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Visitor
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The visitor pattern is implemented using multiple dispatching, but people often
confuse the two, because they look at the implementation rather than the intent.

The assumption is that you have a primary class hierarchy that is fixed; perhaps
it's from another vendor and you can't make changes to that hierarchy. However,
your intent is that you'd like to add new polymorphic methods to that hierarchy,
which means that normally you'd have to add something to the base class
interface. So the dilemma is that you need to add methods to the base class, but
you can't touch the base class. How do you get around this?

The design pattern that solves this kind of problem is called a "visitor" (the
final one in the *Design Patterns* book), and it builds on the double
dispatching scheme shown in the last section.

The visitor pattern allows you to extend the interface of the primary type by
creating a separate class hierarchy of type **Visitor** to virtualize the
operations performed upon the primary type. The objects of the primary type
simply "accept" the visitor, then call the visitor's dynamically-bound member
function::

    # visitor/FlowerVisitors.py
    # Demonstration of "visitor" pattern.
    from __future__ import generators
    import random

    # The Flower hierarchy cannot be changed:
    class Flower(object):
        def accept(self, visitor):
            visitor.visit(self)
        def pollinate(self, pollinator):
            print(self, "pollinated by", pollinator)
        def eat(self, eater):
            print(self, "eaten by", eater)
        def __str__(self):
            return self.__class__.__name__

    class Gladiolus(Flower): pass
    class Runuculus(Flower): pass
    class Chrysanthemum(Flower): pass

    class Visitor:
        def __str__(self):
            return self.__class__.__name__

    class Bug(Visitor): pass
    class Pollinator(Bug): pass
    class Predator(Bug): pass

    # Add the ability to do "Bee" activities:
    class Bee(Pollinator):
        def visit(self, flower):
            flower.pollinate(self)

    # Add the ability to do "Fly" activities:
    class Fly(Pollinator):
        def visit(self, flower):
            flower.pollinate(self)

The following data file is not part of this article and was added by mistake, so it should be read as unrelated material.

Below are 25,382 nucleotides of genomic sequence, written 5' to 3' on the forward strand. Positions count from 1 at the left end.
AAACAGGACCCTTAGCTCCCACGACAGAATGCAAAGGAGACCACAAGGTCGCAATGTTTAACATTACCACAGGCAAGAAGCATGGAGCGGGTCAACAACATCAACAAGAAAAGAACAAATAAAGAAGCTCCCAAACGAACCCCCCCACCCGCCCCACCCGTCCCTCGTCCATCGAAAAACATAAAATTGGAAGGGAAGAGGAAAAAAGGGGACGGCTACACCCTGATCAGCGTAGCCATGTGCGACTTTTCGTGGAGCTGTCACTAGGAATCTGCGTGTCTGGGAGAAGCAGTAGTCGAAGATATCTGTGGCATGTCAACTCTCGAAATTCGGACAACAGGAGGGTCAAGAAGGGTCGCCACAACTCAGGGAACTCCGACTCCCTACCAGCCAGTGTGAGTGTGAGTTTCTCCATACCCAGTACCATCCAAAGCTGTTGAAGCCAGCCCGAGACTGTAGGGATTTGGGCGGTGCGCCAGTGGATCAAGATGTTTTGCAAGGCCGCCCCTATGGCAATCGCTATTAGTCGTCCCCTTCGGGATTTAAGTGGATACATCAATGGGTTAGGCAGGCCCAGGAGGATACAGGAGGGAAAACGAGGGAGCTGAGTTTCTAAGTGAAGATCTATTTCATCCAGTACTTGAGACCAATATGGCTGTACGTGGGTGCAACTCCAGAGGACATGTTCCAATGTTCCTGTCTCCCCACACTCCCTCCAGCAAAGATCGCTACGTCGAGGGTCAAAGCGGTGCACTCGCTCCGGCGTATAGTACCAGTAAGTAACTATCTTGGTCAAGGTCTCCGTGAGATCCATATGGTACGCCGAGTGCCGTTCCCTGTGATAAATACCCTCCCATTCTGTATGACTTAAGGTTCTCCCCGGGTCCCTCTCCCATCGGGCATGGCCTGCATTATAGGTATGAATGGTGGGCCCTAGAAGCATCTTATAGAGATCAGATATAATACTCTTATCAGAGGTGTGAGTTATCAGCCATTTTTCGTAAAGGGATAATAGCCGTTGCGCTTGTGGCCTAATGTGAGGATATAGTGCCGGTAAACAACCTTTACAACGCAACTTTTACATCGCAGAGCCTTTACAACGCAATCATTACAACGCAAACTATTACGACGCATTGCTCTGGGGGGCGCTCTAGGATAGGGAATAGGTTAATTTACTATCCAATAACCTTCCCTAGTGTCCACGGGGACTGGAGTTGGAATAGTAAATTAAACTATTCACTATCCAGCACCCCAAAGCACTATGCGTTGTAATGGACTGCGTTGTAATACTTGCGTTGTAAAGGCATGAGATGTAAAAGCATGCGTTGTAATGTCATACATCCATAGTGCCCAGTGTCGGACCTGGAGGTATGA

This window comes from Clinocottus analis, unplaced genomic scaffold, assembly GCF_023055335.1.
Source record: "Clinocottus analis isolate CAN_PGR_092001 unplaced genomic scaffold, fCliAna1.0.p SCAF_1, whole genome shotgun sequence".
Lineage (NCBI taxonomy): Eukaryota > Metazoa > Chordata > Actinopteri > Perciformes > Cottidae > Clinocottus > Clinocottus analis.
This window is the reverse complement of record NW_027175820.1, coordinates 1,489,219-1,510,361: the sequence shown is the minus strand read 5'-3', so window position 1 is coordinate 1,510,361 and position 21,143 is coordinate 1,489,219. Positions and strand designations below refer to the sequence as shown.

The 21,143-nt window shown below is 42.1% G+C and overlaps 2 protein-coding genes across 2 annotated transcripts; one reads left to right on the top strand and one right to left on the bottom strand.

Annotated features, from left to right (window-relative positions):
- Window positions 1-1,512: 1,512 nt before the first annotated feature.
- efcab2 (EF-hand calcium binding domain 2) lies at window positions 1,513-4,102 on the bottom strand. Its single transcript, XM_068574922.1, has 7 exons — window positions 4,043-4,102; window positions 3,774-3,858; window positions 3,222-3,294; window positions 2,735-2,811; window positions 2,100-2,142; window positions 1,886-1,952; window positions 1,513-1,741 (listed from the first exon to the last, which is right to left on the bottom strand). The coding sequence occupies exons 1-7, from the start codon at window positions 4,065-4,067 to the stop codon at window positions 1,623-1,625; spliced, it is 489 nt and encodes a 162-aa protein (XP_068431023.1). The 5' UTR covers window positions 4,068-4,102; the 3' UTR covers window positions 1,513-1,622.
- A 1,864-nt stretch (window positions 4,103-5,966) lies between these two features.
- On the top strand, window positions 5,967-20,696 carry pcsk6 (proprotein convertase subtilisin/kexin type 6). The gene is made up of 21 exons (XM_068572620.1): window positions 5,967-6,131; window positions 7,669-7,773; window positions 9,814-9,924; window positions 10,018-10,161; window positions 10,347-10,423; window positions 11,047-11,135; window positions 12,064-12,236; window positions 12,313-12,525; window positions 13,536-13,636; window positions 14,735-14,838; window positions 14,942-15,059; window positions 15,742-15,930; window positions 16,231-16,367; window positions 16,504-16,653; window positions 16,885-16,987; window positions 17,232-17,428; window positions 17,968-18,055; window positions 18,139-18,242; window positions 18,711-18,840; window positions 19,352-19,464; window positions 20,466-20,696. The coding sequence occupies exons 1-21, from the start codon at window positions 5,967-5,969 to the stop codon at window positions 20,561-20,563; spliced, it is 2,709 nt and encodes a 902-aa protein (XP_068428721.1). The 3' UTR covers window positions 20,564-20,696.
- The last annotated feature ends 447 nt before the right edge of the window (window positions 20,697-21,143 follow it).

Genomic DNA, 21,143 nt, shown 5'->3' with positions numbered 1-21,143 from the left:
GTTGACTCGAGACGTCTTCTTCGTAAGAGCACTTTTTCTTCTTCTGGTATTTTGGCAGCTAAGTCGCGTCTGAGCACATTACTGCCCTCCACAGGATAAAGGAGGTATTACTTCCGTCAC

# Add the ability to do "Worm" activities:
    class Worm(Predator):
        def visit(self, flower):
            flower.eat(self)

    def flowerGen(n):
        flwrs = Flower.__subclasses__()
        for i in range(n):
            yield random.choice(flwrs)()

    # It's almost as if I had a method to Perform
    # various "Bug" operations on all Flowers:
    bee = Bee()
    fly = Fly()
    worm = Worm()
    for flower in flowerGen(10):
        flower.accept(bee)
        flower.accept(fly)
        flower.accept(worm)




Exercises
=======================================================================

#.  Create a business-modeling environment with three types of **Inhabitant**:
    **Dwarf** (for engineers), **Elf** (for marketers) and **Troll** (for
    managers). Now create a class called **Project** that creates the different
    inhabitants and causes them to **interact( )** with each other using
    multiple dispatching.

#.  Modify the above example to make the interactions more detailed. Each
    **Inhabitant** can randomly produce a **Weapon** using **getWeapon( )**: a
    **Dwarf** uses **Jargon** or **Play**, an **Elf** uses **InventFeature** or
    **SellImaginaryProduct**, and a **Troll** uses **Edict** and **Schedule**.
    You must decide which weapons "win" and "lose" in each interaction (as in
    **PaperScissorsRock.py**). Add a **battle( )** member function to
    **Project** that takes two **Inhabitant**\s and matches them against each
    other. Now create a **meeting( )** member function for **Project** that
    creates groups of **Dwarf**, **Elf** and **Manager** and battles the groups
    against each other until only members of one group are left standing. These
    are the "winners."

#.  Modify **PaperScissorsRock.py** to replace the double dispatching with a
    table lookup. The easiest way to do this is to create a **Map** of
    **Map**\s, with the key of each **Map** the class of each object. Then you
    can do the lookup by saying:
    `((Map)map.get(o1.getClass())).get(o2.getClass())` Notice how much easier it
    is to reconfigure the system. When is it more appropriate to use this
    approach vs. hard-coding the dynamic dispatches? Can you create a system
    that has the syntactic simplicity of use of the dynamic dispatch but uses a
    table lookup?

#.  Modify Exercise 2 to use the table lookup technique described in Exercise 3.